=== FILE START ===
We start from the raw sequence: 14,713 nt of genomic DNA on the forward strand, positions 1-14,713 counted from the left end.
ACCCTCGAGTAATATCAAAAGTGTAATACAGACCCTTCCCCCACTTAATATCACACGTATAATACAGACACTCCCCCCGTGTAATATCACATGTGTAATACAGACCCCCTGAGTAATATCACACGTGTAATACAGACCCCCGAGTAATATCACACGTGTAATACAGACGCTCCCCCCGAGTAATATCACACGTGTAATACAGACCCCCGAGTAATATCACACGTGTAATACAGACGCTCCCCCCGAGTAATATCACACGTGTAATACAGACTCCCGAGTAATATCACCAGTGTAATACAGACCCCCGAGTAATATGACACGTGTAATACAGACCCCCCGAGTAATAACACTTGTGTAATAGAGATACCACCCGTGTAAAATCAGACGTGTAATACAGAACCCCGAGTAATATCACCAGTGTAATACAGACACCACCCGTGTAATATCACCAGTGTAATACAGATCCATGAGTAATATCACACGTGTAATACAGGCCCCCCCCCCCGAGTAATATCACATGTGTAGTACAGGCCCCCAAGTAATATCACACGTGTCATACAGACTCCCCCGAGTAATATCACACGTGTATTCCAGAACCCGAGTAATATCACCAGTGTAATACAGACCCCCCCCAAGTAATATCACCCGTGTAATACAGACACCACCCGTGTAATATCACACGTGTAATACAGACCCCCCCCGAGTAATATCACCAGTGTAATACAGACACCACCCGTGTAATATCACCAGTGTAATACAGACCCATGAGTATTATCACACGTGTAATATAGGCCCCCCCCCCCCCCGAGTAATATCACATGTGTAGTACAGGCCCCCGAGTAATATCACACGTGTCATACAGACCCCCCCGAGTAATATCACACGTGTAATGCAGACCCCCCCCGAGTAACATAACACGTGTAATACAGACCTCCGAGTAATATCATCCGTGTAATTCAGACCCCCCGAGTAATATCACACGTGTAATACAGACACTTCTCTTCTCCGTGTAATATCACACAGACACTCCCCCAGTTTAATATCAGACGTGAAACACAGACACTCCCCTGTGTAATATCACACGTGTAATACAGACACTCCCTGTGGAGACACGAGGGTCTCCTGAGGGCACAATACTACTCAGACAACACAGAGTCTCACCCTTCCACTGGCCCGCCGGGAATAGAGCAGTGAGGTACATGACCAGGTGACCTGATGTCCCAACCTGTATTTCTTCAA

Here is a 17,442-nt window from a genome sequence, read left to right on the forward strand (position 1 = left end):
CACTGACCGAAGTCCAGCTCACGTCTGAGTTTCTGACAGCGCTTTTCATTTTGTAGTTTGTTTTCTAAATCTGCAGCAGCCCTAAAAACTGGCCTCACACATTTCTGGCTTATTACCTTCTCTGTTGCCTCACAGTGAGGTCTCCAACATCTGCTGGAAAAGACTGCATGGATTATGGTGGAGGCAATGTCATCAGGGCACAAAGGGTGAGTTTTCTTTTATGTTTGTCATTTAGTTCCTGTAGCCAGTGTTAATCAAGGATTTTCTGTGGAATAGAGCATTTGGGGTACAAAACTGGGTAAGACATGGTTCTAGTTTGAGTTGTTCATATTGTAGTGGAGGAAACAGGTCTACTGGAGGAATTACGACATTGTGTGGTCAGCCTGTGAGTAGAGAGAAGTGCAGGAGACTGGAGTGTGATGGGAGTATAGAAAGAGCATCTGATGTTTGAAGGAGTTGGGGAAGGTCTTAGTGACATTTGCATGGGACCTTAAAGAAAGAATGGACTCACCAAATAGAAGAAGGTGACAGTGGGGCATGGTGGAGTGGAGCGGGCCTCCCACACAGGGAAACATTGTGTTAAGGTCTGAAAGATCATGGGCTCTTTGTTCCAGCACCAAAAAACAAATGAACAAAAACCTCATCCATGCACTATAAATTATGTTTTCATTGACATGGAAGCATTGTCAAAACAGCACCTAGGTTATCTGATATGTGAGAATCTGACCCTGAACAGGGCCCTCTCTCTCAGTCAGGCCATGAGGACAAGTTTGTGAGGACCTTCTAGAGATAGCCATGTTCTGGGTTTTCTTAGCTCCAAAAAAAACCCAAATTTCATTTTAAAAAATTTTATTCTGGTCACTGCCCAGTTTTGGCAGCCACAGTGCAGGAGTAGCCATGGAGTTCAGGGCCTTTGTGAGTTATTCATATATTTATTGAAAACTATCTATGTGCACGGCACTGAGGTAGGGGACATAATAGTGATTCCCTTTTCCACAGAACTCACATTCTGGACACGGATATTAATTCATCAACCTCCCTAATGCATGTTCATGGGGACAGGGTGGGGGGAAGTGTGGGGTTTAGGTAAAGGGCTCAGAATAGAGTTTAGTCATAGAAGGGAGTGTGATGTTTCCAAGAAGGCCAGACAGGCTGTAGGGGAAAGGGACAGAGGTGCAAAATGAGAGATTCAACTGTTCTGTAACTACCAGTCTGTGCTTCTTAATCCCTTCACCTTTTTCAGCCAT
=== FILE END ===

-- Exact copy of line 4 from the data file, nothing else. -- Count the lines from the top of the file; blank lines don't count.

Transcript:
CACTGACCGAAGTCCAGCTCACGTCTGAGTTTCTGACAGCGCTTTTCATTTTGTAGTTTGTTTTCTAAATCTGCAGCAGCCCTAAAAACTGGCCTCACACATTTCTGGCTTATTACCTTCTCTGTTGCCTCACAGTGAGGTCTCCAACATCTGCTGGAAAAGACTGCATGGATTATGGTGGAGGCAATGTCATCAGGGCACAAAGGGTGAGTTTTCTTTTATGTTTGTCATTTAGTTCCTGTAGCCAGTGTTAATCAAGGATTTTCTGTGGAATAGAGCATTTGGGGTACAAAACTGGGTAAGACATGGTTCTAGTTTGAGTTGTTCATATTGTAGTGGAGGAAACAGGTCTACTGGAGGAATTACGACATTGTGTGGTCAGCCTGTGAGTAGAGAGAAGTGCAGGAGACTGGAGTGTGATGGGAGTATAGAAAGAGCATCTGATGTTTGAAGGAGTTGGGGAAGGTCTTAGTGACATTTGCATGGGACCTTAAAGAAAGAATGGACTCACCAAATAGAAGAAGGTGACAGTGGGGCATGGTGGAGTGGAGCGGGCCTCCCACACAGGGAAACATTGTGTTAAGGTCTGAAAGATCATGGGCTCTTTGTTCCAGCACCAAAAAACAAATGAACAAAAACCTCATCCATGCACTATAAATTATGTTTTCATTGACATGGAAGCATTGTCAAAACAGCACCTAGGTTATCTGATATGTGAGAATCTGACCCTGAACAGGGCCCTCTCTCTCAGTCAGGCCATGAGGACAAGTTTGTGAGGACCTTCTAGAGATAGCCATGTTCTGGGTTTTCTTAGCTCCAAAAAAAACCCAAATTTCATTTTAAAAAATTTTATTCTGGTCACTGCCCAGTTTTGGCAGCCACAGTGCAGGAGTAGCCATGGAGTTCAGGGCCTTTGTGAGTTATTCATATATTTATTGAAAACTATCTATGTGCACGGCACTGAGGTAGGGGACATAATAGTGATTCCCTTTTCCACAGAACTCACATTCTGGACACGGATATTAATTCATCAACCTCCCTAATGCATGTTCATGGGGACAGGGTGGGGGGAAGTGTGGGGTTTAGGTAAAGGGCTCAGAATAGAGTTTAGTCATAGAAGGGAGTGTGATGTTTCCAAGAAGGCCAGACAGGCTGTAGGGGAAAGGGACAGAGGTGCAAAATGAGAGATTCAACTGTTCTGTAACTACCAGTCTGTGCTTCTTAATCCCTTCACCTTTTTCAGCCAT